sebald

 

W.G. Sebald is following me around. There are coincidences of the type that interested him, popping up everywhere as I board the train to London. It is the first day of my archival residency at the Imperial War Museum and the newspaper I buy has two articles that relate in some way to the new novel I’ve just begun writing. I finished the first draft only yesterday and with some reluctance put it aside. I need to give my attention to this residency but the characters are still annoyingly alive in my head and here now in front of me is an article on the very subject I’ve been working on. Sebald and his coincidences are nudging me. It seems like an auspicious start.

This archival residency was organised months before I started work on the new novel, and I do not want the characters to stray into the museum, intruding on my thoughts and generally causing havoc with my imagination. I glance at my notes and Sebald is back on my shoulder. I have written:

‘Nothing but a photograph separates us from the next world.’

On the underground travelling towards the river I read a poster.
‘Don’t close your eyes.
Don’t go to sleep.
Don’t end up in…’
The train moves on and another poster tells me
‘Every family has a dark secret…’
‘Terrifying, sinister, gripping…’
We seem to be a nation that likes being frightened.

Between Oxford Circus and Waterloo I count five advertisements for ‘Number One International Bestsellers’. Puzzlingly they are all of different books.
A young girl eats a chocolate while scrutinizing her face in a mirror. But everyone else in the carriage is either hooked up to iPads or iPhones. There is a man at the far end smiling-but only at his screen. Human progress is to avoid looking at others.

I head for the Archives.

There is a puddle of ice in the road that reflects the sky. I am mesmerised by the act of looking. In order to make an archive you have to look. So now I am looking.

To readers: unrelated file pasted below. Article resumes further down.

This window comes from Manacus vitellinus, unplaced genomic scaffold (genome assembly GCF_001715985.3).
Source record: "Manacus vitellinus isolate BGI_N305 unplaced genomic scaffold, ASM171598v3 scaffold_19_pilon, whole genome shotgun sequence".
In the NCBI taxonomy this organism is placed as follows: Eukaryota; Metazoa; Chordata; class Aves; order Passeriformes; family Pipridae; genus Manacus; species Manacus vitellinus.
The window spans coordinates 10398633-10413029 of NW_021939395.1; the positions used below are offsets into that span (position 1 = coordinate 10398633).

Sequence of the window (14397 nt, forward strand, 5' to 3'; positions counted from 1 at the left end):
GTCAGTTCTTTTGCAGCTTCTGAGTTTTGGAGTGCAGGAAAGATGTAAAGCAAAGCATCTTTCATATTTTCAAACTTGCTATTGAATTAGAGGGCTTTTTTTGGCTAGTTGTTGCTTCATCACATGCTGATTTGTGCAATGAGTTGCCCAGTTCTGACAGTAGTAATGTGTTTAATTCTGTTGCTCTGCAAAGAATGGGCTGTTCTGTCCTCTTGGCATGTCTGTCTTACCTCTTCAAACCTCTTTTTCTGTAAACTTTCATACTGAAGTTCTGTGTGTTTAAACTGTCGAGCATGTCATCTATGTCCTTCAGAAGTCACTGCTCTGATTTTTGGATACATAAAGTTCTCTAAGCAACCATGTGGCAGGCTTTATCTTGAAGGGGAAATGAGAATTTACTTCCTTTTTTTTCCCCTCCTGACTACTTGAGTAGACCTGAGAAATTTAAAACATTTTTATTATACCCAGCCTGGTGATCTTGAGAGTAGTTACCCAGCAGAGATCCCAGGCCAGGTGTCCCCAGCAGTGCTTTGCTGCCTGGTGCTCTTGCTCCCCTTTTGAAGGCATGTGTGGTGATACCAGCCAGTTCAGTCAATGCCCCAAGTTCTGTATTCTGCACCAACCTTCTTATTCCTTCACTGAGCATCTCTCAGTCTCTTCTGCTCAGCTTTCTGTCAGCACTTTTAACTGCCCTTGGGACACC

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The dome of the Museum is covered in the scribble of bare branches. I am cold and need a  coffee.

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In the archive I talk for several hours with the Archivist. Our conversation meanders. I am aware he is giving up precious work time yet his generosity reminds me why Archivists chose to work in this hidden no-man’s-land of memory and history. I have met these specialists before at other times, in other museums, in other parts of the world. They are the faithful keepers of the past. Without them all museums would be hollow places of mere display.

We look at random boxes of photographs. One set of images stops me in my tracks. The scenes are taking place in deep winter. There are high banks of snow and a group of men and women dressed in black. Why are they weeping?
I read:
‘Before retreating from Bende, a Belgian village, the Germans collected all the young men, took them to a cellar and shot them. Nearly every family in the village lost someone.’
The date: 19.01.45.
These are the facts.
But history is about being human
And everything that follows in this residency is a remembering of that fact.